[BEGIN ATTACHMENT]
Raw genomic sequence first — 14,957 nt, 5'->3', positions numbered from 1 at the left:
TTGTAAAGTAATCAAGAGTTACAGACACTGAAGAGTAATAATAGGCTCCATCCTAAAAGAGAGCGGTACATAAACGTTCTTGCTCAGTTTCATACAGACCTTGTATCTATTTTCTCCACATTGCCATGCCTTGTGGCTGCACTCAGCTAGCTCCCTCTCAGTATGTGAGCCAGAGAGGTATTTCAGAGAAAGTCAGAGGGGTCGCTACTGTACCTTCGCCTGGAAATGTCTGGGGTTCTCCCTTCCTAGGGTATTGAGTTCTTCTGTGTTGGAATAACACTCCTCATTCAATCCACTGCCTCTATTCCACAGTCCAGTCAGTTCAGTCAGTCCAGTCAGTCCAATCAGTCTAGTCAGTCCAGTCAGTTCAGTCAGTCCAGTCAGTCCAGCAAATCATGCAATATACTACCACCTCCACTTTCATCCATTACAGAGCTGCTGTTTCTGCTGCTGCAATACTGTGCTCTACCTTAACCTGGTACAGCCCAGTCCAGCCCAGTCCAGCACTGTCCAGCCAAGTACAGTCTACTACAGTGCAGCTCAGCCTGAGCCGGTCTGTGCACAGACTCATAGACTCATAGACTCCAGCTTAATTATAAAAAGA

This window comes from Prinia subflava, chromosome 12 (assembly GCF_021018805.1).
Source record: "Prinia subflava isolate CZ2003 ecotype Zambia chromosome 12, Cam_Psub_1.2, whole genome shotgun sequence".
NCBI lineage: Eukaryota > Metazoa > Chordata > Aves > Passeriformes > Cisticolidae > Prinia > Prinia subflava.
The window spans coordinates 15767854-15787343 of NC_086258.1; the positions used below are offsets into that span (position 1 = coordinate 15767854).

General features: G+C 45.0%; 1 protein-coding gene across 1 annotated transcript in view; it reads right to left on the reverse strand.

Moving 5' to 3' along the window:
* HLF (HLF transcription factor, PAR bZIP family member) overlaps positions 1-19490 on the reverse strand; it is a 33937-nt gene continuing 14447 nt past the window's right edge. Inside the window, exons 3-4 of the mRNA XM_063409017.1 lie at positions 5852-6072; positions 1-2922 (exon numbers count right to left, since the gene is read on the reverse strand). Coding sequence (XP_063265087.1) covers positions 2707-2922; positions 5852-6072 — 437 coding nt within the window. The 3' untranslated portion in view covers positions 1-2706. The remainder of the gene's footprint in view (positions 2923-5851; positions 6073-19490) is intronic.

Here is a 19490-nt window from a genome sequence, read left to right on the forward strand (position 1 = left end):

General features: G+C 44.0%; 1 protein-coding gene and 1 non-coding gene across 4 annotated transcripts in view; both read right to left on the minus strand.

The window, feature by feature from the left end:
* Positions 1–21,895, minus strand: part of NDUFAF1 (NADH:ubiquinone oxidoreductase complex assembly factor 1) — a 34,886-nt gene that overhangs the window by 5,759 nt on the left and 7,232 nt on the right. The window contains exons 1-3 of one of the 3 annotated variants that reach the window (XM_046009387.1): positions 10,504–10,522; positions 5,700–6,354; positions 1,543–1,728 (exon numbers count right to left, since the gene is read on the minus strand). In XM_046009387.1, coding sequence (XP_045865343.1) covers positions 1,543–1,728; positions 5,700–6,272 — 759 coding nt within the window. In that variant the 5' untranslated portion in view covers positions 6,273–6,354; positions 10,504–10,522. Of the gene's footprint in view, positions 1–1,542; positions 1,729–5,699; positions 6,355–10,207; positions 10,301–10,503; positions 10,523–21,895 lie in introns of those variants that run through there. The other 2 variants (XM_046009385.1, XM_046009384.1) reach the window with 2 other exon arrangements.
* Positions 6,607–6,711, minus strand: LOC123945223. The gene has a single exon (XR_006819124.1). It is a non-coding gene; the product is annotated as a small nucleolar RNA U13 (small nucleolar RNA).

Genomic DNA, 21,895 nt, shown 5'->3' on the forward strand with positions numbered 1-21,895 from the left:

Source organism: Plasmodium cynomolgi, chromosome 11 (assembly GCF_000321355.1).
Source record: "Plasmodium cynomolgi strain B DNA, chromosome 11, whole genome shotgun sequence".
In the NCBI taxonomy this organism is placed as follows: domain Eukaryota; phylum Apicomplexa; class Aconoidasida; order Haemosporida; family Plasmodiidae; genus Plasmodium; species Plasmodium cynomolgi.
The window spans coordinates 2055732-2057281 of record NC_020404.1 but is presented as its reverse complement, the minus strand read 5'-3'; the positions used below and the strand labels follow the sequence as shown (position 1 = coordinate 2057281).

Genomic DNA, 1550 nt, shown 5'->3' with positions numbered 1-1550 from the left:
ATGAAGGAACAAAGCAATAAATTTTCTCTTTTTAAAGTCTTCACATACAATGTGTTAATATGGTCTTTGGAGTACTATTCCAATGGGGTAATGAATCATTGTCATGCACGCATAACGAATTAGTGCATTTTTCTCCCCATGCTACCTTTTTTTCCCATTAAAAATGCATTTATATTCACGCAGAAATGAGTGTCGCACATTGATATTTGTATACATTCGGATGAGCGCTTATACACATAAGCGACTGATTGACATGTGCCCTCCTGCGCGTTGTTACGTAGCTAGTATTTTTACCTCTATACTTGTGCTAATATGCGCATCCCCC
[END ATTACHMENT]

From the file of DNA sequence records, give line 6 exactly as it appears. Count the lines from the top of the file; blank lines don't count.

The window spans coordinates 15767854-15787343 of NC_086258.1; the positions used below are offsets into that span (position 1 = coordinate 15767854).